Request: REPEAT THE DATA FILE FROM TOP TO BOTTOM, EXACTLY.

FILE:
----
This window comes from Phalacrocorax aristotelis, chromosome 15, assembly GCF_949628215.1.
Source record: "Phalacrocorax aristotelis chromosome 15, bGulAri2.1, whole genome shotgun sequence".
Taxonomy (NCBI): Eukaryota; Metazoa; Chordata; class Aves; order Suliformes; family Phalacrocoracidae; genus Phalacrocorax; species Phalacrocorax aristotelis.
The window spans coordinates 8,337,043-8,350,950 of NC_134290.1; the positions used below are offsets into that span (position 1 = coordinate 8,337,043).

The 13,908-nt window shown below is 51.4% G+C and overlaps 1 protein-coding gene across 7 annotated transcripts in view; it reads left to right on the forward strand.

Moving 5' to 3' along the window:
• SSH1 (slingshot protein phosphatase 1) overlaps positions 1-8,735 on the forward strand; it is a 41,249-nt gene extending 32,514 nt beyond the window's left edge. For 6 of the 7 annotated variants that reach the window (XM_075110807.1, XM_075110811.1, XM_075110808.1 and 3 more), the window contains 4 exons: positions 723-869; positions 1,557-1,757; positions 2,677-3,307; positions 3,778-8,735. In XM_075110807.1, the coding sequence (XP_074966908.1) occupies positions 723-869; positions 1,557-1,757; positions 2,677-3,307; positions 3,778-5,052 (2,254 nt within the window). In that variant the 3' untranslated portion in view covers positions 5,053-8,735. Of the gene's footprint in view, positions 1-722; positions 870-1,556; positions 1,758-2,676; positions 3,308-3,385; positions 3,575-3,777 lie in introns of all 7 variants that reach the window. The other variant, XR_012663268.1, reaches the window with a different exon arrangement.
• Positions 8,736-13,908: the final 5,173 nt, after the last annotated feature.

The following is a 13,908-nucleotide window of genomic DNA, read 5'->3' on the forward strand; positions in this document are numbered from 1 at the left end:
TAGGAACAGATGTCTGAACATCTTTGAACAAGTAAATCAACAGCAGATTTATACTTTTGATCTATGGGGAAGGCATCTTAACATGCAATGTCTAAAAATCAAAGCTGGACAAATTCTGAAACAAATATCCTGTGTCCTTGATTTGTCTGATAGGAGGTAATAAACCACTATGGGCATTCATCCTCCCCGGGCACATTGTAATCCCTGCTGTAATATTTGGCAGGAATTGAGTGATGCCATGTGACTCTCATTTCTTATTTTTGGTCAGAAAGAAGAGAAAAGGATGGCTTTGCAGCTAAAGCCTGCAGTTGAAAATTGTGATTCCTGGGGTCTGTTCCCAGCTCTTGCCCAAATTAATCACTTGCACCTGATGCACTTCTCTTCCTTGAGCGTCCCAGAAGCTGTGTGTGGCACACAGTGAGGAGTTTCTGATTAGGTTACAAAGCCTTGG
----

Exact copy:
This window comes from Phalacrocorax aristotelis, chromosome 15, assembly GCF_949628215.1.
Source record: "Phalacrocorax aristotelis chromosome 15, bGulAri2.1, whole genome shotgun sequence".
Taxonomy (NCBI): Eukaryota; Metazoa; Chordata; class Aves; order Suliformes; family Phalacrocoracidae; genus Phalacrocorax; species Phalacrocorax aristotelis.
The window spans coordinates 8,337,043-8,350,950 of NC_134290.1; the positions used below are offsets into that span (position 1 = coordinate 8,337,043).

The 13,908-nt window shown below is 51.4% G+C and overlaps 1 protein-coding gene across 7 annotated transcripts in view; it reads left to right on the forward strand.

Moving 5' to 3' along the window:
• SSH1 (slingshot protein phosphatase 1) overlaps positions 1-8,735 on the forward strand; it is a 41,249-nt gene extending 32,514 nt beyond the window's left edge. For 6 of the 7 annotated variants that reach the window (XM_075110807.1, XM_075110811.1, XM_075110808.1 and 3 more), the window contains 4 exons: positions 723-869; positions 1,557-1,757; positions 2,677-3,307; positions 3,778-8,735. In XM_075110807.1, the coding sequence (XP_074966908.1) occupies positions 723-869; positions 1,557-1,757; positions 2,677-3,307; positions 3,778-5,052 (2,254 nt within the window). In that variant the 3' untranslated portion in view covers positions 5,053-8,735. Of the gene's footprint in view, positions 1-722; positions 870-1,556; positions 1,758-2,676; positions 3,308-3,385; positions 3,575-3,777 lie in introns of all 7 variants that reach the window. The other variant, XR_012663268.1, reaches the window with a different exon arrangement.
• Positions 8,736-13,908: the final 5,173 nt, after the last annotated feature.

The following is a 13,908-nucleotide window of genomic DNA, read 5'->3' on the forward strand; positions in this document are numbered from 1 at the left end:
TAGGAACAGATGTCTGAACATCTTTGAACAAGTAAATCAACAGCAGATTTATACTTTTGATCTATGGGGAAGGCATCTTAACATGCAATGTCTAAAAATCAAAGCTGGACAAATTCTGAAACAAATATCCTGTGTCCTTGATTTGTCTGATAGGAGGTAATAAACCACTATGGGCATTCATCCTCCCCGGGCACATTGTAATCCCTGCTGTAATATTTGGCAGGAATTGAGTGATGCCATGTGACTCTCATTTCTTATTTTTGGTCAGAAAGAAGAGAAAAGGATGGCTTTGCAGCTAAAGCCTGCAGTTGAAAATTGTGATTCCTGGGGTCTGTTCCCAGCTCTTGCCCAAATTAATCACTTGCACCTGATGCACTTCTCTTCCTTGAGCGTCCCAGAAGCTGTGTGTGGCACACAGTGAGGAGTTTCTGATTAGGTTACAAAGCCTTGG